Sexism is still prevalent in the workplace, and that women are not being paid the same as their male counterparts for the same roles. This statistic is a powerful indicator of the need for change in the workplace, and serves as a call to action for employers to take steps to ensure that all employees are treated fairly and equitably.

Almost 90% of women working in tech have reported experiencing sexist behavior from male colleagues.

This highlights the need for greater awareness and action to be taken to ensure that women are treated with respect and given equal opportunities in the workplace. It also serves as a call to action for employers to take steps to create a more inclusive and equitable workplace environment for all employees.

Women who make up 33% of board members in CAC 40 (French stock market index) companies, only hold 16% of executive committee positions.

Despite making up a third of board members in CAC 40 companies, women are still significantly underrepresented in executive committee positions. This is indicative of a larger problem of sexism in the workplace, where women are not given the same opportunities as their male counterparts.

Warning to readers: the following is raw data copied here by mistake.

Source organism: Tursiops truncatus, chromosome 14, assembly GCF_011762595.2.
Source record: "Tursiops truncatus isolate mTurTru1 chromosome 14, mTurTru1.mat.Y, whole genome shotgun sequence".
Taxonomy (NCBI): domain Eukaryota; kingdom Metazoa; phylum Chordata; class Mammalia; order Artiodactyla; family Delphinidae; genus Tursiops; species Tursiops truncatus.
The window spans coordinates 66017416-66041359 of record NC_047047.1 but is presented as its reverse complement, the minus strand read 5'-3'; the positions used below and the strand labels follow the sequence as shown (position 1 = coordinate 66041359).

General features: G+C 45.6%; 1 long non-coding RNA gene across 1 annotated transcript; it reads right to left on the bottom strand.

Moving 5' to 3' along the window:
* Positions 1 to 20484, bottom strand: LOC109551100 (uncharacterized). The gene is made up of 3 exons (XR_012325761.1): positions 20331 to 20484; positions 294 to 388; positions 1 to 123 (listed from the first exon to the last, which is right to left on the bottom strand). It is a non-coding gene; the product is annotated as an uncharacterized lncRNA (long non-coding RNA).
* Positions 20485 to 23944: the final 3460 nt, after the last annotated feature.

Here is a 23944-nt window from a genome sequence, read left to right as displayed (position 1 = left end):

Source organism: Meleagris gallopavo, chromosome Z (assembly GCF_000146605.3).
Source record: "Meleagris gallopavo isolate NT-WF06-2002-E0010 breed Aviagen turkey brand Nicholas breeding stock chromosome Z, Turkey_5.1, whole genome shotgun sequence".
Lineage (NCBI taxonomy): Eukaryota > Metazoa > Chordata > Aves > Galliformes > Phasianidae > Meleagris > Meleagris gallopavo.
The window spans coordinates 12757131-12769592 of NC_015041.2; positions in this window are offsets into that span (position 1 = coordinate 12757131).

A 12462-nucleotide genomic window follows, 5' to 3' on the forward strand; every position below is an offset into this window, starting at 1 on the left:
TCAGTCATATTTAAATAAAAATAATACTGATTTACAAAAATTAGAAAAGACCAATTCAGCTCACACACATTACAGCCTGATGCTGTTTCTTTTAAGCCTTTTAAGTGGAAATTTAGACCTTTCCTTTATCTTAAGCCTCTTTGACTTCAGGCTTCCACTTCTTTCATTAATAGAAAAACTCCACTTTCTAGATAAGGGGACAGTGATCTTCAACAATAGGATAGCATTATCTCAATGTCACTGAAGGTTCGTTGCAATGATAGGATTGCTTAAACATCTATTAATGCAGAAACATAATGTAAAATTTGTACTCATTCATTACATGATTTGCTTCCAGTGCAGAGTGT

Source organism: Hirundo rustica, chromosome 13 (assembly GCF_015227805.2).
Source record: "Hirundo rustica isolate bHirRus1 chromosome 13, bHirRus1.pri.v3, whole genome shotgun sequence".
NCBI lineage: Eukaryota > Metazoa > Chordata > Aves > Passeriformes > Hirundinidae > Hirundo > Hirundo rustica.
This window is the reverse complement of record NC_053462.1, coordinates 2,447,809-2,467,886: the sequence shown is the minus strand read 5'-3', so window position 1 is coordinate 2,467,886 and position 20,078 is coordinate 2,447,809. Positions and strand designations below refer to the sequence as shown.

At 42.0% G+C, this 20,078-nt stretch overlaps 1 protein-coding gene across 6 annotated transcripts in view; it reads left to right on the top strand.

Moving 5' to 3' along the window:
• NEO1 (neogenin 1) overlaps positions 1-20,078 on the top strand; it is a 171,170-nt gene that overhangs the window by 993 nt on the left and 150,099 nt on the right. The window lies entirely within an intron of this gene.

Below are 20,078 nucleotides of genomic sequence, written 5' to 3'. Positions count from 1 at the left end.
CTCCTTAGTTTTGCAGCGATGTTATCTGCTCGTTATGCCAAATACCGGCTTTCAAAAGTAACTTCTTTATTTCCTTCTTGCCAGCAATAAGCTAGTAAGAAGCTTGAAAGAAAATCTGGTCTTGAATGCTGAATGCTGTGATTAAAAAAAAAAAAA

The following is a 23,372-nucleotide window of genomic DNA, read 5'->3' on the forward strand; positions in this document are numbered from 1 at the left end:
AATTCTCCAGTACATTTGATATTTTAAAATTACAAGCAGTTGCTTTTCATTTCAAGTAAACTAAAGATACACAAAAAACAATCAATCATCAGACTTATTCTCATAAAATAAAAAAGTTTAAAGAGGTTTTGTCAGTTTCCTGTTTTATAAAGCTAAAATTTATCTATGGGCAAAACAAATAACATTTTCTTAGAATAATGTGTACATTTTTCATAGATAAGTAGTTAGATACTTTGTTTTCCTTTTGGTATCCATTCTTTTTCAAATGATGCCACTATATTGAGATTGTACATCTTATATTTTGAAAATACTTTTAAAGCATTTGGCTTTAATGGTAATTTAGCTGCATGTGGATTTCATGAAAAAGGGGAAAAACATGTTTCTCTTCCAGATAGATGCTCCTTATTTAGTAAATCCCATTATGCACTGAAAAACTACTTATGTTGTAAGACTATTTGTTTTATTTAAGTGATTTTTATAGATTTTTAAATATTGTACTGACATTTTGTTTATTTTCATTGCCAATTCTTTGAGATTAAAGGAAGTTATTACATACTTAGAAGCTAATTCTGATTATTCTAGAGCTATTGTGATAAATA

Australian companies with at least 30% female representation on their boards have 15% higher profitability than those without.

When women are given a seat at the table, it can lead to increased profitability for companies. This is an important reminder that sexism in the workplace is not only wrong, but it is also bad for business.

In Canada, the gender wage gap in private sector positions is 27.9%, compared to a 17.2% gap in public sector positions.

Even in a country like Canada, which is considered to be relatively progressive, there is still a significant wage gap between men and women in the private sector. This disparity is even more pronounced in the public sector, where the gap is almost 10% larger. This statistic is a powerful reminder that sexism in the workplace is still a major issue that needs to be addressed.

Conclusion

In conclusion, sexism in the workplace is a serious issue that needs to be addressed. The statistics show that women are still facing discrimination in the workplace, and that this discrimination is often based on gender. This is unacceptable and must be addressed in order to create a more equitable workplace.

Companies should strive to create a workplace that is free from discrimination and harassment, and that provides equal opportunities for all employees. By doing so, they can create a more productive and successful workplace.

References